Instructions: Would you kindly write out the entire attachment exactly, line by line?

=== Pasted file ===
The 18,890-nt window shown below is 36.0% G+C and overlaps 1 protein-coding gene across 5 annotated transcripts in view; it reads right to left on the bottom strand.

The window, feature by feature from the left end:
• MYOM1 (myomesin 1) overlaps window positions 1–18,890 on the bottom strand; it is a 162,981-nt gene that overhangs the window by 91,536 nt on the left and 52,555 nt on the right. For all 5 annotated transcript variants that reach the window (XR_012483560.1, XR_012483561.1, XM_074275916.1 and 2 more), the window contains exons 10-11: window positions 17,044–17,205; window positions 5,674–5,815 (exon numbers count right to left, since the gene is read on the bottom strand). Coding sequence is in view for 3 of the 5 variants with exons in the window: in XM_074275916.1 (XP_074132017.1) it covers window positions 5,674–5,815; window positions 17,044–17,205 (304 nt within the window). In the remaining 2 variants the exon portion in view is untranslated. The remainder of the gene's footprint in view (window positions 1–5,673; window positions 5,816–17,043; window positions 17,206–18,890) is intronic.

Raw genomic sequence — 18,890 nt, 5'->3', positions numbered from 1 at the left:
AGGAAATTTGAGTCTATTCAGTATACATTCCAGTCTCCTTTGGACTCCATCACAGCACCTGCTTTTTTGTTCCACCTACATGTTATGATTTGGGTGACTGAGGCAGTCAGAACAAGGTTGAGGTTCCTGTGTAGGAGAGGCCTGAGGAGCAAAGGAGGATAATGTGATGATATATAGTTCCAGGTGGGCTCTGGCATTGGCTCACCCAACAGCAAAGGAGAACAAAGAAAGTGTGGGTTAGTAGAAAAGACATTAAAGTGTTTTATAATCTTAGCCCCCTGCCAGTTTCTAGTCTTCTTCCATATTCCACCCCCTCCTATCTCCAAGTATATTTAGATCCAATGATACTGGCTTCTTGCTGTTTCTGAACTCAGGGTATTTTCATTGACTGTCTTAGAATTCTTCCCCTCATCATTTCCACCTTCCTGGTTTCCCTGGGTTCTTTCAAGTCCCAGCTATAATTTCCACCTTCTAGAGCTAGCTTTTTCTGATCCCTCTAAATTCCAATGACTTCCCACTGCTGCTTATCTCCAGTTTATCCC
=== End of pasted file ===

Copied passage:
The 18,890-nt window shown below is 36.0% G+C and overlaps 1 protein-coding gene across 5 annotated transcripts in view; it reads right to left on the bottom strand.

The window, feature by feature from the left end:
• MYOM1 (myomesin 1) overlaps window positions 1–18,890 on the bottom strand; it is a 162,981-nt gene that overhangs the window by 91,536 nt on the left and 52,555 nt on the right. For all 5 annotated transcript variants that reach the window (XR_012483560.1, XR_012483561.1, XM_074275916.1 and 2 more), the window contains exons 10-11: window positions 17,044–17,205; window positions 5,674–5,815 (exon numbers count right to left, since the gene is read on the bottom strand). Coding sequence is in view for 3 of the 5 variants with exons in the window: in XM_074275916.1 (XP_074132017.1) it covers window positions 5,674–5,815; window positions 17,044–17,205 (304 nt within the window). In the remaining 2 variants the exon portion in view is untranslated. The remainder of the gene's footprint in view (window positions 1–5,673; window positions 5,816–17,043; window positions 17,206–18,890) is intronic.

Raw genomic sequence — 18,890 nt, 5'->3', positions numbered from 1 at the left:
AGGAAATTTGAGTCTATTCAGTATACATTCCAGTCTCCTTTGGACTCCATCACAGCACCTGCTTTTTTGTTCCACCTACATGTTATGATTTGGGTGACTGAGGCAGTCAGAACAAGGTTGAGGTTCCTGTGTAGGAGAGGCCTGAGGAGCAAAGGAGGATAATGTGATGATATATAGTTCCAGGTGGGCTCTGGCATTGGCTCACCCAACAGCAAAGGAGAACAAAGAAAGTGTGGGTTAGTAGAAAAGACATTAAAGTGTTTTATAATCTTAGCCCCCTGCCAGTTTCTAGTCTTCTTCCATATTCCACCCCCTCCTATCTCCAAGTATATTTAGATCCAATGATACTGGCTTCTTGCTGTTTCTGAACTCAGGGTATTTTCATTGACTGTCTTAGAATTCTTCCCCTCATCATTTCCACCTTCCTGGTTTCCCTGGGTTCTTTCAAGTCCCAGCTATAATTTCCACCTTCTAGAGCTAGCTTTTTCTGATCCCTCTAAATTCCAATGACTTCCCACTGCTGCTTATCTCCAGTTTATCCC